Writing, kids, and ADHD

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Sit at the desk. Don’t wiggle, don’t bounce, or turn upside down. Stay.

Ha ha.

If a prankster posted a Keep Out sign on the school’s front gate, a number of kids would conclude the sign meant them.

keep-out-sign

As teacher and principal before ADD/HD became common teacher jargon, the kids struggling with moderate/severe ADD/HD symptoms were often placed in emotionally disturbed (ED) special education classrooms.

When I retired from teaching, I put two novels on hold that were in various stages of outline, draft, and research and wrote Running Nowhere, a coming of age trilogy. The three books tell the story of Conor Kelman—a boy with ADD/HD during a time before the disorder was recognized.

I wrote the trilogy in hopes that those familiar with ADHD would find solace, and a weird comfort in recognizing the hardship and struggle children-parents-students-teachers face coping with ADHD.

The books are fiction, written for entertainment. Nothing clinical inside the pages, but those familiar with ADHD will recognize the symptoms and the addictive, obsessive, impulsive behaviors. Yes, behaviors that many kids coming of age have. However, the ADD/HD group will recognize the struggle and inward pain of being different.

Today, the ADD/HD acronym is everywhere. Yet, kids suffer. Frustrated with teacher conferences one after another that produce no change, parents panic when ringtones announce a call from the school.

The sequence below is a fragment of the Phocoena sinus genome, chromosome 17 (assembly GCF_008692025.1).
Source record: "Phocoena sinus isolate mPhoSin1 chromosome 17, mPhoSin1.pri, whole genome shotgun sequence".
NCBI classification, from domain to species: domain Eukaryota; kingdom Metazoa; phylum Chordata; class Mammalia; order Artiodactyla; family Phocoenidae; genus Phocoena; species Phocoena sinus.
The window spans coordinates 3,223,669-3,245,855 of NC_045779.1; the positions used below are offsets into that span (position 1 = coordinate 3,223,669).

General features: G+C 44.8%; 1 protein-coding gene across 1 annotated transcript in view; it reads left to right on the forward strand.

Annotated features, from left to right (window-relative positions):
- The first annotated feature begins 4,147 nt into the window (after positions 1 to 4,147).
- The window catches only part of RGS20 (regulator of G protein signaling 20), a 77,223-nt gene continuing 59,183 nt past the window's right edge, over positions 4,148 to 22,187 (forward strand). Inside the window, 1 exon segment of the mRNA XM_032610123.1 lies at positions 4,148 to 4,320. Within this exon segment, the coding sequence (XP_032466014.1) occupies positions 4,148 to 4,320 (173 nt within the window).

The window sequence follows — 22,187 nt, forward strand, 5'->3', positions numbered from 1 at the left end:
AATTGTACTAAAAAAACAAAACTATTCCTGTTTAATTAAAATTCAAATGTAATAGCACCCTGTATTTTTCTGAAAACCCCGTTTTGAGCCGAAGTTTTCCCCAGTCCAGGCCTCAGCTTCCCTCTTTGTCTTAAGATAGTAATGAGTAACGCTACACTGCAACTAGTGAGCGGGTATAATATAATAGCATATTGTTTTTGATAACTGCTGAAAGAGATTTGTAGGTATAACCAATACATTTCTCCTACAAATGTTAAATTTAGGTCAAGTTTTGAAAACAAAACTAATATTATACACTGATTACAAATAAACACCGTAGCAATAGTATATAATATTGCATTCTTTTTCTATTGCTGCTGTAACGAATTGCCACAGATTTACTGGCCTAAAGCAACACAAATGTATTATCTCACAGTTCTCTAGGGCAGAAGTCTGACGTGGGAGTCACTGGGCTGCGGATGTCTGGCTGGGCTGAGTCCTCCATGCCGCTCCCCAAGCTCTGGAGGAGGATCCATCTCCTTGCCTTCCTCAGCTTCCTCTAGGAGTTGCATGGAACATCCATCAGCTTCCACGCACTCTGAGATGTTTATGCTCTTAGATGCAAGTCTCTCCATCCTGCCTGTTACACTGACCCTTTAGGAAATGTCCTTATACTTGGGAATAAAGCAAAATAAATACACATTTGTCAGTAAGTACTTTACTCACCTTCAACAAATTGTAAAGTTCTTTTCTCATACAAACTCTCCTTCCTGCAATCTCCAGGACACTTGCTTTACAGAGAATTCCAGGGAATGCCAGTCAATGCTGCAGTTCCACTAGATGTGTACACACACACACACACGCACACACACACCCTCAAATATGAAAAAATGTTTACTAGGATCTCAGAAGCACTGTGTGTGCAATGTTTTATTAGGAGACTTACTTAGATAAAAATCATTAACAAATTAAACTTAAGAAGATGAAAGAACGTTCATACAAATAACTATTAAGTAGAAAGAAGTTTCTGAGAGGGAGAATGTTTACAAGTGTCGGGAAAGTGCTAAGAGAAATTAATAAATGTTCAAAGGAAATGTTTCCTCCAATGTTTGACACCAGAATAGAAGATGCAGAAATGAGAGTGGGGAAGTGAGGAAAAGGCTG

Sadly, ADD/HD is the butt of jokes. To many, it’s a non-existent cop-out, not a disorder but an excuse for poor parenting and run-away behaviors.

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What do you think? Real or excuse? Over-diagnosed? Meds or natural treatment? What are your thoughts and experiences with ADD/HD and school? Your input will benefit others.

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Something to call his own

Jimson Weeds Cover image
Among the Jimson Weeds has been re-edited and published by the author through Kindle Direct Publishing (KDP).
Conor Kelman comes of age during a time when hyperactivity was unlabeled. Teachers and parents considered him to be insolent, stubborn, and difficult to control. After all, he never paid attention and was always in the wrong place. In those days, parents and teachers used the switch, belt, and paddle to correct him.
The fifth-grade teacher called striking students with her hand or whatever she held in her hand, love pats. Conor’s best friend, Billy Dill, said Conor was the most loved kid in fifth grade.
Conor’s first love was Gabbie the Gibson guitar he brought home from a pawnshop. The ghost of Red Nolan came with the guitar, but they had a love and hate relationship.
His second love was Wylina. He met her in third grade and she introduced him to coffee and cigarettes in the fifth grade. They planned to marry until Conor’s folks moved him to Minidoka County, and Wylina went to the Caldwell Fair with another boy.
Seems as though Conor had spent his entire life trying to fit-in and searching something to call his own.
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People of all ages struggle with their own behavioral and learning disorders and/or relationships with those who do. Your thoughts and ideas will help others. Comment Below.